caring for complex burns and wounds
Physicians and nurse practitioners at Dayton Children’s provide personalized, outpatient care for children whose burns cover less than 50 percent of their body surface, and children who have complex, non-healing wounds. We offer the latest in dressings (bandages), grafting procedures, pain management techniques and reconstructive surgery.
Caring for a child with burns or non-healing wounds can be stressful for parents. To lessen the emotional toll, our clinic team takes care of all dressing changes while a child is healing. Families typically visit the clinic twice a week for dressing changes and follow-up care. Our caring staff provides extensive education to help parents meet their child’s needs at home.
The Dayton Children’s burn and wound care team offers long-term follow-up care, keeping a close eye on the injury site as the child grows. If scar tissue begins to limit movement and function, our team can recommend treatment to minimize the effects.
Sometimes, surgery is necessary. This can include surgery to clean the burn or wound site, reduce scar tissue and can include a skin graft, which involves transplanting healthy skin from one area of the child’s body to another. In select cases of acute wounds/burns, and in some reconstructive procedures, synthetic replacement products are utilized.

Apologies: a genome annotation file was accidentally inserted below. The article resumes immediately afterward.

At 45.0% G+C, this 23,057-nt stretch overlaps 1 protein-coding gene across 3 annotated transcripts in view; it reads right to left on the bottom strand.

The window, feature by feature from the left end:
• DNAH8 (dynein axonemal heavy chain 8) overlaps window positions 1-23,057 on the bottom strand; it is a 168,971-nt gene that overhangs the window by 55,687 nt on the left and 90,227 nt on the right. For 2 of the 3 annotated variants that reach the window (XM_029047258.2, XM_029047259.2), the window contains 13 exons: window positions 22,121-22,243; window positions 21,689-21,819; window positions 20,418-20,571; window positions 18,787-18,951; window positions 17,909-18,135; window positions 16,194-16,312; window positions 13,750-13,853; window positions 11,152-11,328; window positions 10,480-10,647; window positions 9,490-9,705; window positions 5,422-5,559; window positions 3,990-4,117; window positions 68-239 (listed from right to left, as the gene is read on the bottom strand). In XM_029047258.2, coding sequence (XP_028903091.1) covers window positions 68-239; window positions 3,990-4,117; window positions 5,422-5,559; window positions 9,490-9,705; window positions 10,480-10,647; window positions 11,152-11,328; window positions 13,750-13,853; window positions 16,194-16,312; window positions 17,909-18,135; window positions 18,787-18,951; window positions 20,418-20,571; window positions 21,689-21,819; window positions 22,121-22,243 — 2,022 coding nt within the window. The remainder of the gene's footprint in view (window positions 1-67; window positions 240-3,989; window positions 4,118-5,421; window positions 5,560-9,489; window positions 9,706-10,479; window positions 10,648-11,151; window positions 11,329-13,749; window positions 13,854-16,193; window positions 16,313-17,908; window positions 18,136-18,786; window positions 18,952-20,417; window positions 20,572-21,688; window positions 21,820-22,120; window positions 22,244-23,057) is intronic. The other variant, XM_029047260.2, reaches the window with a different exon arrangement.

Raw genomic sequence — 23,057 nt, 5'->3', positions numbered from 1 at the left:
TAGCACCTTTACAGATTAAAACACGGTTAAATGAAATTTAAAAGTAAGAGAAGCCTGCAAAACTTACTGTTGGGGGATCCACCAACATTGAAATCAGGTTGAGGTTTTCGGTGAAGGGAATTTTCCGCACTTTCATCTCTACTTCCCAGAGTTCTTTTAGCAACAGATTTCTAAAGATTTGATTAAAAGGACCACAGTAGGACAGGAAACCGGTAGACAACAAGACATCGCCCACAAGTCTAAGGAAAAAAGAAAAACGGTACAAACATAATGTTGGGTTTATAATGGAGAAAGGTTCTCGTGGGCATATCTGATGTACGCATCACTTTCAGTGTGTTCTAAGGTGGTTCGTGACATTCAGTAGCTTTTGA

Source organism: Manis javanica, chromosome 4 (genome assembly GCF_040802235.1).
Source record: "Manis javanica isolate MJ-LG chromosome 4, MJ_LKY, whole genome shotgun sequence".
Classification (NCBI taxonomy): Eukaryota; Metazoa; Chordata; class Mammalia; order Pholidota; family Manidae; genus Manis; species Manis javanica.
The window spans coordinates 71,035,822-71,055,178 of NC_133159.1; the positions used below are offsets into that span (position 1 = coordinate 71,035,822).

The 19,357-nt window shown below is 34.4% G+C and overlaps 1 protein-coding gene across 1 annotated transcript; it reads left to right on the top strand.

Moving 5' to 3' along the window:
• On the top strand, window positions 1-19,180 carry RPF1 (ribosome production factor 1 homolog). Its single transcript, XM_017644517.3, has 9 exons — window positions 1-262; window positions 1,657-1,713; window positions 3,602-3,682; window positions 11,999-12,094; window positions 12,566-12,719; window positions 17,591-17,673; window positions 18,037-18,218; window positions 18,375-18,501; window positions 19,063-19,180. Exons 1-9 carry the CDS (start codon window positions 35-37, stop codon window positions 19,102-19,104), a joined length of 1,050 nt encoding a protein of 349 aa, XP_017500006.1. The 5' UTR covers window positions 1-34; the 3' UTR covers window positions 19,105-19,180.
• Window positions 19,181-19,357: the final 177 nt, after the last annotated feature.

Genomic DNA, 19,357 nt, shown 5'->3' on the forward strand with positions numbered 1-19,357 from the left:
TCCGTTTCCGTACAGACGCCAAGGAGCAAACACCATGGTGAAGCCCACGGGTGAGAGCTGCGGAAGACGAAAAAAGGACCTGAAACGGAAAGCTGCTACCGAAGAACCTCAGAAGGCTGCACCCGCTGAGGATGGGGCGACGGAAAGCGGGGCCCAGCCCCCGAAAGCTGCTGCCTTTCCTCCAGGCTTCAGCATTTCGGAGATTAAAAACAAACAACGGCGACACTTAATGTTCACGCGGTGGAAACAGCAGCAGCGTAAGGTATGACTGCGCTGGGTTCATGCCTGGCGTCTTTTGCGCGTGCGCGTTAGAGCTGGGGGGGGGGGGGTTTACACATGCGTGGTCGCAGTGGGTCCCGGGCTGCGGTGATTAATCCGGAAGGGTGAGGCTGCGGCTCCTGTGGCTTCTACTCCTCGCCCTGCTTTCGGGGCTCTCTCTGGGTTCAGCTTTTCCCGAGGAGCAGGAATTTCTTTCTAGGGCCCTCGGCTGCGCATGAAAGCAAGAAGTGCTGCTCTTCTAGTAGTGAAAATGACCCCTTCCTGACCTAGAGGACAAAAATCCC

did you know?
- Burns occur more often in boys than girls.
- The average age of a patient with burns is five years old.
- Most children who are admitted to Dayton Children’s for burn care have a burn that covers 10 percent or less of their body surface.
- The most frequent burn in younger children is a scald, often from boiling liquids pulled from counters or heated in the microwave. In older children, most burns are caused by an open flame.
- Treadmill friction burns are becoming more and more frequent.